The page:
The SEC is home to the biggest game on the board for Saturday and after yesterday’s conference-by-conference overview, Georgia’s visit to South Carolina will lead up today’s discussion of the six biggest games of college football Week 6. It’s a game of huge consequence in the SEC East, with these two teams, along with Florida, each at 3-0 and all looking good enough to not simply make the SEC Championship Game, but perhaps to win the league championship. And since this is the SEC, we all know what means on the national stage.
Saturday night’s battle in Columbia will be a study in contrasts. South Carolina is at its best with defense, the running game of Marcus Lattimore and letting quarterback Connor Shaw run a high-efficiency passing game that also includes Lattimore. The Gamecocks got an opening night scare from Vanderbilt, but the offense has become considerably more efficient in the ensuing weeks, including a decisive win over Missouri, and turning it on in the second half after a sluggish start against Kentucky.
Georgia is much more aggressive on the offensive side. They can certainly run the ball well, with Todd Gurley and Keith Marshall, but they dropped 51 points on Tennessee last Saturday because sophomore quarterback Aaron Murray excels in the passing game. Defensively, Georgia would seem to have the talent to do well, but they gave up 44 points against the Vols and looked vulnerable for three quarters at Missouri earlier in the year.
The Bulldogs are getting respect in Las Vegas. They’re only a one-point underdog on the road, an indicator that bettors and bookmakers see them as the better team. I disagree. In a big game I would much rather take my chances with a team that’s consistent on defense and in the running game, and then accentuates that with a passing game that seems to gradually improve each week. Furthermore, Georgia’s offense took a heavy blow when leading pass-catcher Michael Jenkins was lost for the season with a torn ACL. Then put all that into the homefield-in-prime-time mix, and I just see a lot going South Carolina’s way. I’d certainly expect a good game, but I can’t think of a reason not to pick the Gamecocks to win it.
The other highlight games of Saturday…
LSU-Florida: I’d be nervous if I were a Florida fan. LSU’s getting some bad publicity nationally right now after their poor showing against Towson and what looks to be a team several notches off last year’s national title pace. But from Florida’s perspective it would have been much better to have LSU’s shaky outings be more under the radar and then you can play host to an overrated Top 5 team, rather than a team slipping in the polls and likely to be aggravated.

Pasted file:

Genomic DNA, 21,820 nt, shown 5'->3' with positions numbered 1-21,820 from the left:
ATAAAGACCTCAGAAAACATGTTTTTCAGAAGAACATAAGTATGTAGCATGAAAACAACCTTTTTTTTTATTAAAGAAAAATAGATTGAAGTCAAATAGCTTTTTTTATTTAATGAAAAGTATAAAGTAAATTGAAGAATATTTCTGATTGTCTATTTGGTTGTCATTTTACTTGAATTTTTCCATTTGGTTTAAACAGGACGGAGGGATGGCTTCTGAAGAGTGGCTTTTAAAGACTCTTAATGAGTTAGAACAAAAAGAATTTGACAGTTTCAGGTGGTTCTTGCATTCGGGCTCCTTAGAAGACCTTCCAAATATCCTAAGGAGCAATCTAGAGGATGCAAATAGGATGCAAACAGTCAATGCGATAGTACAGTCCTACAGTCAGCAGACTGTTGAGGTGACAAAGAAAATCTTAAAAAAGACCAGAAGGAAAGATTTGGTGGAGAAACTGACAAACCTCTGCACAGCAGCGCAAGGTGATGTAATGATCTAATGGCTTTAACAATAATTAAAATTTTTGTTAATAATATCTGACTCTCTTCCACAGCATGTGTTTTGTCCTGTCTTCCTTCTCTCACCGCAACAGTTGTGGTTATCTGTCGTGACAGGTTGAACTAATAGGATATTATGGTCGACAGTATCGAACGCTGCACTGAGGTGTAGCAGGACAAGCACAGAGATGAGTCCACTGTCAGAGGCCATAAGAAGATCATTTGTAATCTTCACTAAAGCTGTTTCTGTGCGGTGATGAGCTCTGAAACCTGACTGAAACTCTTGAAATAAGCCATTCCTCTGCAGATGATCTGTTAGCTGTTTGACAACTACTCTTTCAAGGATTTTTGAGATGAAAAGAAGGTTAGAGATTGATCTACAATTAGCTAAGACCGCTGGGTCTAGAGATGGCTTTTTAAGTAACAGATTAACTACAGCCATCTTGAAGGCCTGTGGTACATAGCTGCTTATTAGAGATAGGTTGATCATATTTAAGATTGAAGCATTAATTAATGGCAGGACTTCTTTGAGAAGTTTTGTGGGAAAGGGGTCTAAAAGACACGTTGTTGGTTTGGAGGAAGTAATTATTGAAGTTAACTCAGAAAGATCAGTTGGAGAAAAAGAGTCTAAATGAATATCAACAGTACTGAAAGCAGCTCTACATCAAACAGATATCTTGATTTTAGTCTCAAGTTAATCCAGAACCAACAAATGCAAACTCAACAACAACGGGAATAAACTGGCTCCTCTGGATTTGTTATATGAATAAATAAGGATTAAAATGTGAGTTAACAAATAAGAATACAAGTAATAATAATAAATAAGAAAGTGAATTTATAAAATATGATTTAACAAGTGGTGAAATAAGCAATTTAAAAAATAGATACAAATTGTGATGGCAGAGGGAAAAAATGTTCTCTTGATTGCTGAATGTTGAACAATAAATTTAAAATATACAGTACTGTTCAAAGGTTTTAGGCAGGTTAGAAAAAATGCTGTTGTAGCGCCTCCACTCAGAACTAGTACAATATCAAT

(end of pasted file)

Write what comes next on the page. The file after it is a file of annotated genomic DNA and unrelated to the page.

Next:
Of course the flip side is that LSU’s motivation might not matter, because Florida just looks like a better team in 2012. The Gators have started to get some offensive balance with Jeff Driskell doing a nice job at quarterback, and he’ll need to loosen the Tiger defense up and create some room for Mike Gillislee to run. Florida also looks good on the defensive side and this will be the stiffest test for young LSU quarterback Zach Mettenberg. Ideally it would have been nice to get more than 2.5 points with Florida, but they’re still a home dog set to win outright and keep pace with the Georgia-South Carolina winner.
Miami-Notre Dame: From 1987-90 these two schools staged a rivalry that made the Steelers-Ravens look tame by comparison. It was hot enough that the schools decided it would be best not to play, although they did meet in a bowl game after the 2010 season. Now they’re at it again in what will be a home-neutral game for Notre Dame at Chicago’s Soldier Field. Miami’s Stephen Morris is throwing the ball extremely well, hooking up with Philip Dorsett consistently in what’s been shootout wins over Georgia Tech & N.C. State. As for the Irish, they’ve had two weeks to get ready, having not played since their win over Michigan.